EFG Magazine

In an aerial view, some pumpjacks operate while others stand idle in the Belridge oil field on November 3, 2021 near McKittrick, California.

Photo: Mario Tama (Getty Images)

GLASGOW, SCOTLAND — In a major announcement at United Nations climate talks on Thursday, 20 countries said they would stop funding fossil fuel development abroad and instead plow money into clean energy.

The move could constrain risky new fossil fuel projects, which is great because the atmosphere is running out of capacity for more carbon dioxide. But while the news is undoubtedly good, details still need to be worked out—and more countries and banks need to hop on board to give the world a fighting shot at preventing global warming above the 1.5-degree-Celsius (2.7-degree-Fahrenheit) target.

The group of countries includes finance heavy-hitters like the U.S., UK, and Canada as well as smaller players like Mali and Costa Rica. An analysis by Oil Change International indicates that the 20 countries plus four other investment institutions who signed on could shift $15 billion annually from funding fossil fuels to clean energy projects.

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Winding down new fossil fuel production as rapidly as possible is one of the keys to meeting the world’s climate goals. A report released earlier this year by the International Energy Agency found that new exploration needs to stop next year. The 20 countries have said they’ll do just that as far as funding projects go. In that light, this is a major climate win.

“The signatories of today’s statement are doing what’s most logical in a climate emergency: stop adding fuel to the fire and shift dirty finance to climate action,” Laurie van der Burg, the global public finance campaigns co-manager at Oil Change International, said in an emailed statement.

The announcement adds to other efforts to address fossil fuel extraction announced at COP26 including phasing out coal in some countries and addressing methane emissions in others.

“Given how important public finance is for de-risking and crowding in private capital for fossil fuel projects, especially in emerging markets, it’s quite a big deal,” Justin Guay, the director for global climate strategy at the Sunrise Project, told EE News .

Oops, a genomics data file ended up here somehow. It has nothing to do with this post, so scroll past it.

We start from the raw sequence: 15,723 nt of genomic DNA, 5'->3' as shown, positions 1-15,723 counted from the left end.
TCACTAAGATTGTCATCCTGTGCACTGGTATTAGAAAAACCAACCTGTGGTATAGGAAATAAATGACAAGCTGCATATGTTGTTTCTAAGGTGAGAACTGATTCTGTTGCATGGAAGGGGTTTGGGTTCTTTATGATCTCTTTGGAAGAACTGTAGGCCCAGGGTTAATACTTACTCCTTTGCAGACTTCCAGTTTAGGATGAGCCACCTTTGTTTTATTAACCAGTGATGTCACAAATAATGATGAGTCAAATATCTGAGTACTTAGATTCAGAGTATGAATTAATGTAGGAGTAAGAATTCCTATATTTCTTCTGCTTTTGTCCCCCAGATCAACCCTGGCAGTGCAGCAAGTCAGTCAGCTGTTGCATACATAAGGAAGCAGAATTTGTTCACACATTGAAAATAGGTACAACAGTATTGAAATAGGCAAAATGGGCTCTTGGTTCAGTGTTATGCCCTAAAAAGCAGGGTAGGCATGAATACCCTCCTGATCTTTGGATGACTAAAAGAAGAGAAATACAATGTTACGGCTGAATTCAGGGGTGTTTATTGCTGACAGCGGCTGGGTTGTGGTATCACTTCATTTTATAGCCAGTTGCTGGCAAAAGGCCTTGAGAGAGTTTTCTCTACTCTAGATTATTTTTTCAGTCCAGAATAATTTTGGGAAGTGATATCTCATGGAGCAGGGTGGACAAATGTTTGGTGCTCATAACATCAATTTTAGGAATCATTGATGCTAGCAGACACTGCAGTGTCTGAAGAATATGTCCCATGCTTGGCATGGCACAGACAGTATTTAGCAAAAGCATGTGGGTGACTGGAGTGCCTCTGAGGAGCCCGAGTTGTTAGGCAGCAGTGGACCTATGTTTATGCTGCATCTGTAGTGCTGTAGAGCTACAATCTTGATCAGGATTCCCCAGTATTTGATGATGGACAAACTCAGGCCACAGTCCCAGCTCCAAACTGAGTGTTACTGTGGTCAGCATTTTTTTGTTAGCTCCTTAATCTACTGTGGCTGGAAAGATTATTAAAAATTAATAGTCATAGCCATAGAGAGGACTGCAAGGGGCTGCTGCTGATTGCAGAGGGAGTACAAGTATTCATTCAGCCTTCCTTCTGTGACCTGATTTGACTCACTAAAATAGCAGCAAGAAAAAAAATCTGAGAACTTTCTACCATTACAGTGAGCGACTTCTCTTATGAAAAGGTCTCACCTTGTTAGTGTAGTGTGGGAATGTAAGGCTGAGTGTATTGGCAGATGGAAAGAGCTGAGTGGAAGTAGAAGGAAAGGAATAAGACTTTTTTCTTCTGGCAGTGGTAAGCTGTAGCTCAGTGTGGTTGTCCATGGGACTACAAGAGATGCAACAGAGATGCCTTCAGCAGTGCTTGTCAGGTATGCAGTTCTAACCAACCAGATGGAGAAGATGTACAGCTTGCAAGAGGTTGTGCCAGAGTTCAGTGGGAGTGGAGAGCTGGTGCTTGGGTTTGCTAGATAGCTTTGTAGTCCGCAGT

As your pesky local climate reporter, I also must follow up this bit of positive news with a few key caveats. First and foremost, the agreement doesn’t pull funding from projects already in the pipeline (climate joke, please laugh). Between 2018 and 2020, Oil Change International also found, the G20 kicked an estimated $188 billion to fossil fuel projects in other countries. That’s a lot of very recent extraction happening.

The lack of financing abroad also doesn’t mean a lack of financing at home. The U.S. and Canada, for example, are major oil and gas producers. Without a plan to wind down production at home, the pledge to end financing for fossil fuels abroad is a bit like promising you won’t lend your neighbor money for cigarettes while you keep smoking a pack a day.

Some of the biggest smokers—errr, fossil fuel funders—on the block also didn’t sign on. Those include Japan, Korea, and China, which are the biggest fossil fuel backers in the G20, according to Oil Change International. Together, they account for more than $29 billion in annual fossil fuel development abroad. That’s a major lifeline for fossil fuel developers.

We also still need more details on the pledge to end funding, including how exactly the 20 countries and banks define fossil fuel funding. Could a project that commits to using carbon capture, a largely ineffective means to make dirty energy seem more climate-friendly, be considered for funding? If so, that would indicate the agreement has no teeth.

Lastly, the world’s private banks and investment firms also need to sign on. So far, the splashiest offer from the titans of private investment at the UN talks came courtesy of Mark Carney, former head of the Bank of England, who said 450 firms with $130 trillion in assets were committing to aligning their investments with net zero. While that’s a lot of money, most of it is locked up in things like mortgages, so the pot for climate-focused investments is smaller than it seems. And it seems ripe for greenwashing .

“We’ve seen this act before,” Rachel Rose Jackson, the director of climate research and policy at Corporate Accountability, said in an emailed statement. “Corporations and financial enablers that knowingly fueled the climate crisis make big promises and pledge big numbers. Then they fail to deliver, while causing tremendous harm. It’s impossible to take seriously any pledge from the financiers of the climate crisis. These actors need to tell us exactly how their pledges are going to keep temperature rise to below 1.5º Celsius.”

The new pledge from the U.S. and 19 other countries and four development banks to no longer fund fossil fuel development seems, at least, like a good place to start.

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